When we tell customers that our standard black tread layer is, other than additives needed to make a tire, pretty much made of all-natural rubber they almost don't believe it, until they take a look at the finish
when the tire rolls out of the container.
See, over time, one way a lot of tires have become cheaper (or more profitable for factories) is by taking out natural rubber and putting in other stuff. Sometimes, in some applications that's a good thing - and we do that too, where it makes sense for our customers - but our basic tread layer hasn't been touched in many. many years, except to make minor improvements in the oils and additives that go into any part of a tire.
Thailand produces more natural rubber than any country in the world, look it up, and that's why we can afford to make such a high quality tire with all-natural rubber. It's also why when oil prices skyrocket, we don't need to worry about raising the cost of our tires the way some factories who rely heavily on synthetic rubber might.
Natural rubber, among other things, provides greater rebound resilience, meaning that every time that tread rolls down under pressure and then rolls back up, the natural rubber takes less of a beating than synthetic rubber would. Additionally, natural rubber holds together better after getting gashed or ripped on. When you see cracks or tears in a synthetic tire you can start the clock on it, while a natural rubber tire taking a beating from cuts and rips is more likely to hold together and not fail.
You just can't beat all-natural Thai rubber, and that's why we use it - you should too.
The first sign that you're dealing with a BS tire is when the factory salesman tells you, "Oh yeah, it'll beat the crap outta the Continental." At TOKAI our policy is we don't trash other people's product and, in
fact, our engineers and designers think very highly of several premium press on tires out there, which the TOKAI Solid Tire press on band tire has competed directly against in national markets - and outperformed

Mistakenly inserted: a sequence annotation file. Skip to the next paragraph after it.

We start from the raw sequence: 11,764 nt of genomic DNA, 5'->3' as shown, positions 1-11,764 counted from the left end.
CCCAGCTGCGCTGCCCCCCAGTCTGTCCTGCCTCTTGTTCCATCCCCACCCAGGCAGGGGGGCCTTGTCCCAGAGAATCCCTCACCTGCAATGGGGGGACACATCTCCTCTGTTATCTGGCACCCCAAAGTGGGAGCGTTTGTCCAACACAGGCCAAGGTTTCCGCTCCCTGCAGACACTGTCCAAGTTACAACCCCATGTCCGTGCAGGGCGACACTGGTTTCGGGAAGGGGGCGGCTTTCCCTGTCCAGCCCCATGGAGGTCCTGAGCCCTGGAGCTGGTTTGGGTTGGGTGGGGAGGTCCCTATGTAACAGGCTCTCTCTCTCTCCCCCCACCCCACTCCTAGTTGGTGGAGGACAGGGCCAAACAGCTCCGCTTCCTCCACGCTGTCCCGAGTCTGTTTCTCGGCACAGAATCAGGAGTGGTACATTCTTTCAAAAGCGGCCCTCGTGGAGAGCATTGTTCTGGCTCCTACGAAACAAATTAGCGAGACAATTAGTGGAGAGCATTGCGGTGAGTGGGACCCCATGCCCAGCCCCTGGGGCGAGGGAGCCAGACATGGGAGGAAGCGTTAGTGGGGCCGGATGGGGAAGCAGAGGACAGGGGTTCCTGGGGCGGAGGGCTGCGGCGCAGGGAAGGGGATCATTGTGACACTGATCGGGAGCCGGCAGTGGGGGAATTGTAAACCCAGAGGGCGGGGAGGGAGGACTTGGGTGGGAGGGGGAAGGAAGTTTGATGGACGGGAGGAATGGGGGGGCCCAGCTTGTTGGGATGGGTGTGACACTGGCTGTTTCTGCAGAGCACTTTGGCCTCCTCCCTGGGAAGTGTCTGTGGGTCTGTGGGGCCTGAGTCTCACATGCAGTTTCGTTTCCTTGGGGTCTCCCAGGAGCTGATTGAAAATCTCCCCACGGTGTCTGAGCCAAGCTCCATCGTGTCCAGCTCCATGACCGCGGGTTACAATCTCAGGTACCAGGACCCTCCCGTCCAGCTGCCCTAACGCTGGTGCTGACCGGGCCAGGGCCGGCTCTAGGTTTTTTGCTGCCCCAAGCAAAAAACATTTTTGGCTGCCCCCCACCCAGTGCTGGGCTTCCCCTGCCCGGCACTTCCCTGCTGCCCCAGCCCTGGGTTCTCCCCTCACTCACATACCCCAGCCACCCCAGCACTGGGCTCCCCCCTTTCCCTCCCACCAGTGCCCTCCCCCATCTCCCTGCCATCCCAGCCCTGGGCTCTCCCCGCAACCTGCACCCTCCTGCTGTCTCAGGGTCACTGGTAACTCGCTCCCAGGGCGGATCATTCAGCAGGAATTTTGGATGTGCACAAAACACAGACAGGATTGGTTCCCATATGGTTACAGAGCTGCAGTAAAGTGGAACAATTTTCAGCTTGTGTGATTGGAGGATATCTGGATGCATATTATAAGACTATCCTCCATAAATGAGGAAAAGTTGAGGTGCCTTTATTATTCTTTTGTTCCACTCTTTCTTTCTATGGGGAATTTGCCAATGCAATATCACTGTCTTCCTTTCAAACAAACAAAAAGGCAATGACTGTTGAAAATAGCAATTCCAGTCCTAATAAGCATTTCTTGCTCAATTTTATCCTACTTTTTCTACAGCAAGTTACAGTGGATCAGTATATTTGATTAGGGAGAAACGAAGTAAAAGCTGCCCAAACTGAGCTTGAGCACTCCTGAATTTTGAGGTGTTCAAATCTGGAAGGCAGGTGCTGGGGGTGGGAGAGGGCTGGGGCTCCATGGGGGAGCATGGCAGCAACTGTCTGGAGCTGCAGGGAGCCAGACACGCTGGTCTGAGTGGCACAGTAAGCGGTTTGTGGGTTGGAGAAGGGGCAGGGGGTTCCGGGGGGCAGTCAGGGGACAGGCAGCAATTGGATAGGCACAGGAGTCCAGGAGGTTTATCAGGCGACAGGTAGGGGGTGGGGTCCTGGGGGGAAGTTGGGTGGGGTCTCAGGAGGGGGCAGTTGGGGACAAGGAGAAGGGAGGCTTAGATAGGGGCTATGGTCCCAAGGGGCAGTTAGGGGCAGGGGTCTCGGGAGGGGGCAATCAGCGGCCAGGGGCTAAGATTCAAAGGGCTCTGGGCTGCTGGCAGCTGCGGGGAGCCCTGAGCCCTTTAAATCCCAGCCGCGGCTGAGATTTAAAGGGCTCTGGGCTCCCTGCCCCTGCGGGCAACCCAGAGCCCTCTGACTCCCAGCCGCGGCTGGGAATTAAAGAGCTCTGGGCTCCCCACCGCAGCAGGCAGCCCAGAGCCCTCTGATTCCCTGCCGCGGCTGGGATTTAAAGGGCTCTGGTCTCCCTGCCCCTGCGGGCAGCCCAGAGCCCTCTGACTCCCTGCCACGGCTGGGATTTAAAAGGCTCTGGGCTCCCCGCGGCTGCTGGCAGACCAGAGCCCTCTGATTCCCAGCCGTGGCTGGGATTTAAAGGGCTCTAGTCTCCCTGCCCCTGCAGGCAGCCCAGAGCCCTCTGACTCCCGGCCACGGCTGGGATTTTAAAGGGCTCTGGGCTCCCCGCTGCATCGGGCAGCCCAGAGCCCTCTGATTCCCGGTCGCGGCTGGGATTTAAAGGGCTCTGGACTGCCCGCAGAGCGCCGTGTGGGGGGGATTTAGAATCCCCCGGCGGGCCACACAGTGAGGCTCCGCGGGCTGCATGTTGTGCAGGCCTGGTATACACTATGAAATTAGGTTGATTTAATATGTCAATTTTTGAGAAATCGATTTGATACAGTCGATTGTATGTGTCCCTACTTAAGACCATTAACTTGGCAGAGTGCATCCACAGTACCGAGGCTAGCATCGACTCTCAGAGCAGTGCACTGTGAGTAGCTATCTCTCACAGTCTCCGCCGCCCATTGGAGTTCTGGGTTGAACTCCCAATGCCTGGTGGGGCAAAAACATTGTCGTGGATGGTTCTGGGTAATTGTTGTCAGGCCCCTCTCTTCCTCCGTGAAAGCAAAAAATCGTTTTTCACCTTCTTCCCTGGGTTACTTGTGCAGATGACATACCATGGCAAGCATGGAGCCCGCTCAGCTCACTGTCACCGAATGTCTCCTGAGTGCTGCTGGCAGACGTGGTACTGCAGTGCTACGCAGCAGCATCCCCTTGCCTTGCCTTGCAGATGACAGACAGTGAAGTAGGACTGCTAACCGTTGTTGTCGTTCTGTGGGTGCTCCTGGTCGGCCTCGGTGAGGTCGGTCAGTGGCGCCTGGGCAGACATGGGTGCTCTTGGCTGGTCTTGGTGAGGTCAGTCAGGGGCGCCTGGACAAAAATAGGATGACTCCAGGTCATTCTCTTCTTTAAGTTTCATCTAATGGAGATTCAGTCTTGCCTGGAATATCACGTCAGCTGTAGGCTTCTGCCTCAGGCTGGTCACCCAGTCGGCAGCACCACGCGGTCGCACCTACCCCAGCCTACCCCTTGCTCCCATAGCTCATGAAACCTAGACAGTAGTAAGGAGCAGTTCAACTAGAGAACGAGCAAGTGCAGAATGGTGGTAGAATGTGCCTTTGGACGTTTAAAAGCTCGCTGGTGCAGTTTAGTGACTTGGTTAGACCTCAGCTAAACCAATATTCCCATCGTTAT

on a quality at cost-per-hour basis.
Our standard construction, all-purpose compound press on runs very well in most applications, and wears better in certain applications than some of the most well-known tires, at a price that's considerably more affordable. Keep in mind, this is not a budget tire, it's a value-priced premium tire. It's also a problem-solving tire, due to the many compounds available for different applications, so if you're interested in getting more for less - and exactly what you want, instead of exactly what they make.
People often ask us, "What's your warranty?" and the answer is one of those answers that's so simple that it flummoxes a lot of folks:
If we broke it, we'll fix it. Period.
Just like any other company, large or small, we've turned out a bad product here and there over several decades, and when we have - you can ask our customers - we've studied the situation, put our engineers on it, looked up every detail of production for that tire (we keep extensive records on every single tire, what goes into it, how it got made and who made it) and if we did something wrong then we've warrantied the tire. Done deal.
We know in a world of 12 page warranties citing everything from act of God to international terrorism you're used to seeing a telephone book's worth of language to explain a very simple concept like "we stand behind our products," but we think it's best not to complicate the obvious and just say, you know, we stand behind our product.
Anyone who needs a ten page contract to tell you how they stand behind their product, well, the other 9,000 words in there probably aren't there to explain how they stand behind their product.